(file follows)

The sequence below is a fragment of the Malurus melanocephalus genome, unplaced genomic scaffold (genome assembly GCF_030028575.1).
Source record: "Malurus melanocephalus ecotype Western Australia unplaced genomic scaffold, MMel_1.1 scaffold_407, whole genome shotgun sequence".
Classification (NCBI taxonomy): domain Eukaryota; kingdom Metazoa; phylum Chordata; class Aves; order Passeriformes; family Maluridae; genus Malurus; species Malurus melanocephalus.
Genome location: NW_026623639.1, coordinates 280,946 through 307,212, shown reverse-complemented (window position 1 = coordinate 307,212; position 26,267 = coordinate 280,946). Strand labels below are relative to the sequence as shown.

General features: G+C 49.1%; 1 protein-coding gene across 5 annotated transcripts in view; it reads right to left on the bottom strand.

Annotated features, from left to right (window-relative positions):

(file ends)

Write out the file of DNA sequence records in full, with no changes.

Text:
The sequence below is a fragment of the Malurus melanocephalus genome, unplaced genomic scaffold (genome assembly GCF_030028575.1).
Source record: "Malurus melanocephalus ecotype Western Australia unplaced genomic scaffold, MMel_1.1 scaffold_407, whole genome shotgun sequence".
Classification (NCBI taxonomy): domain Eukaryota; kingdom Metazoa; phylum Chordata; class Aves; order Passeriformes; family Maluridae; genus Malurus; species Malurus melanocephalus.
Genome location: NW_026623639.1, coordinates 280,946 through 307,212, shown reverse-complemented (window position 1 = coordinate 307,212; position 26,267 = coordinate 280,946). Strand labels below are relative to the sequence as shown.

General features: G+C 49.1%; 1 protein-coding gene across 5 annotated transcripts in view; it reads right to left on the bottom strand.

Annotated features, from left to right (window-relative positions):